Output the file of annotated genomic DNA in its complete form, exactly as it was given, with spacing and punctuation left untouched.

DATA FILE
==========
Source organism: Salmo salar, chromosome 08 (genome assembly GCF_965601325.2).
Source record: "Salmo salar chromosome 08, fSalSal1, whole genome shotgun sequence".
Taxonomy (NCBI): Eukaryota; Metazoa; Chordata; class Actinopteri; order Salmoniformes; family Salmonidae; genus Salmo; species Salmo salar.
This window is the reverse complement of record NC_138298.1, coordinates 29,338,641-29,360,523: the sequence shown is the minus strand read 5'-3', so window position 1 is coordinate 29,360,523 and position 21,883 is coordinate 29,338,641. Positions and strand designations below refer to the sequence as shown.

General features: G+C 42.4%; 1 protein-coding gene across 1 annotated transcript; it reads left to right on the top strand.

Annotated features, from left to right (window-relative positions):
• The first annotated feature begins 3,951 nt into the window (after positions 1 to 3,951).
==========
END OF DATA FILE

Source organism: Salmo salar, chromosome 08 (genome assembly GCF_965601325.2).
Source record: "Salmo salar chromosome 08, fSalSal1, whole genome shotgun sequence".
Taxonomy (NCBI): Eukaryota; Metazoa; Chordata; class Actinopteri; order Salmoniformes; family Salmonidae; genus Salmo; species Salmo salar.
This window is the reverse complement of record NC_138298.1, coordinates 29,338,641-29,360,523: the sequence shown is the minus strand read 5'-3', so window position 1 is coordinate 29,360,523 and position 21,883 is coordinate 29,338,641. Positions and strand designations below refer to the sequence as shown.

General features: G+C 42.4%; 1 protein-coding gene across 1 annotated transcript; it reads left to right on the top strand.

Annotated features, from left to right (window-relative positions):
• The first annotated feature begins 3,951 nt into the window (after positions 1 to 3,951).